So you might have your phone number listed. You might have an email listed. You might have a contact form for them to send information through, or they might be able to contact you through Facebook Messenger or some other form. 

Sometimes, there's a little popups that come up on a site that says, “Leave us a message.” Currently I use the free version of Olark https://www.olark.com/ as a chatbox. 

If there's a variety of different ways for somebody to contact you, then it's going to generate trust.

It's like, “Okay, well, I'm not just going to be stuck with a question when I buy something and they can't answer it,” or whatever.

If I'm buying a product from you, a digital product, I want to know that I can ask you questions. So, tell me how I can get in contact with you? For this reason, it's easy for me to go to your website. You want customers to know that they can go to your site and find all the contact ways to get in touch. This transparency generates more trust and shoppers feel confident buying your products or services.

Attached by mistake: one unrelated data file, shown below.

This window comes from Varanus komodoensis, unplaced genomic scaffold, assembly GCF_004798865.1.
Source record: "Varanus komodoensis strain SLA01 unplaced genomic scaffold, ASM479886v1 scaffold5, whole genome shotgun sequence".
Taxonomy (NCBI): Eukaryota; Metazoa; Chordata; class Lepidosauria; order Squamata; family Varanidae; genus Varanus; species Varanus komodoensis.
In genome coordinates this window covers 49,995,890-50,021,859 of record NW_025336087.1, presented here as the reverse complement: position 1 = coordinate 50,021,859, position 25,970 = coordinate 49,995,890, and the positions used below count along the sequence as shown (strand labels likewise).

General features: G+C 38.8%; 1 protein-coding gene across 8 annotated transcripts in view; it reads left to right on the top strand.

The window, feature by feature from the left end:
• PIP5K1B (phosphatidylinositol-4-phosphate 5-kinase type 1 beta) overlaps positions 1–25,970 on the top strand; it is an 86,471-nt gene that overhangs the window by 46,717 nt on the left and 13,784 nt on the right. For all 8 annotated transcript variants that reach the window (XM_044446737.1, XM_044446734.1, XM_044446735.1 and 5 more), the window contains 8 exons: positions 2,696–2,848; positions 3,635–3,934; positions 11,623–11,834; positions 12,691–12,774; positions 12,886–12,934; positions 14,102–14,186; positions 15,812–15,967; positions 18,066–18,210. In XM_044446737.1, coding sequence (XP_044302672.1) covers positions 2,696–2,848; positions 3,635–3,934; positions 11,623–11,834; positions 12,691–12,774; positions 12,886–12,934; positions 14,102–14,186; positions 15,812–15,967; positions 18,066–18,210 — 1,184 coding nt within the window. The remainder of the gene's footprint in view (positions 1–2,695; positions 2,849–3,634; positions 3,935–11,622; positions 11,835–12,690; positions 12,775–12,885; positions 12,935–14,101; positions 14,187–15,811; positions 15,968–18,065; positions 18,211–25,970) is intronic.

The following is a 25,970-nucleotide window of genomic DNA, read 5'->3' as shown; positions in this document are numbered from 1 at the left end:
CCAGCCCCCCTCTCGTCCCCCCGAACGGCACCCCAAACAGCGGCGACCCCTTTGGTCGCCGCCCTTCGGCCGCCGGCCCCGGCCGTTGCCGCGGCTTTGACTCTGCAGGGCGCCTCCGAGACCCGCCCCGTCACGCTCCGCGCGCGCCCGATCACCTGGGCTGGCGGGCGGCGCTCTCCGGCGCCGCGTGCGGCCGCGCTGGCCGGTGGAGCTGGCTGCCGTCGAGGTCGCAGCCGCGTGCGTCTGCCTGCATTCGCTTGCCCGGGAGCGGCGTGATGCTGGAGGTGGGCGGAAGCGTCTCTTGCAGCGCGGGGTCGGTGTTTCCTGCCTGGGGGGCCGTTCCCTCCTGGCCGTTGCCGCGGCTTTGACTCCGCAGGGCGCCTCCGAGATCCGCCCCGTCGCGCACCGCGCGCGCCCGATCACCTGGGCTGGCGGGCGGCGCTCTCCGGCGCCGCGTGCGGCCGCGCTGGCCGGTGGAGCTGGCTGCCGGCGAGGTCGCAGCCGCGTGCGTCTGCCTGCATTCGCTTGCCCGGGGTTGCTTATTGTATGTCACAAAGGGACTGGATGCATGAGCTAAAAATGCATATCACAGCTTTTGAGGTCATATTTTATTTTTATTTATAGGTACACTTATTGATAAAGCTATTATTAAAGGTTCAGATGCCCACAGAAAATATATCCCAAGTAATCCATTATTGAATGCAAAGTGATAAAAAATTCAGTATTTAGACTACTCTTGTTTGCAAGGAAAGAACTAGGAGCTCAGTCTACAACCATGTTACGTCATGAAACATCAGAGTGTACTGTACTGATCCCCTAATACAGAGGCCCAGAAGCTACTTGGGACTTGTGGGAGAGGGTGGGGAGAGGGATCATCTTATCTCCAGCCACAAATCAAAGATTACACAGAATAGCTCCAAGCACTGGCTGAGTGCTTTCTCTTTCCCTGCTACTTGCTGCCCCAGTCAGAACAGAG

Lastly, we're going to keep this brief, because these are just basic website security features that you need to have in place to grow trust with your people and enable them to feel confident and safe enough to buy from you. 

Secure Methods of Payment

Lastly, we are looking at having methods of secure payment. 

Use a trusted payment platform, something like Stripe or PayPal which are both very very well-known online. That tells your customer that they can put their credit card details and that your website is safe. Or if they prefer, they can log into their Paypal account to pay you – and not even need to hand over their credit card details to you.

Paypal and Stripe have already established trust with their users. Therefore when you use a platform like these for payments, then you leverage the trust that's already there.

Sure, you could put up, “you can wire me some money”. Still, I would not wire you money to pay for something. You can see the difference, right? Nigerian spammers use that all the time to elicit money from their victims so that they can't be tracked. So no, of course, I'm not going to feel safe wiring you money to pay for your product or service!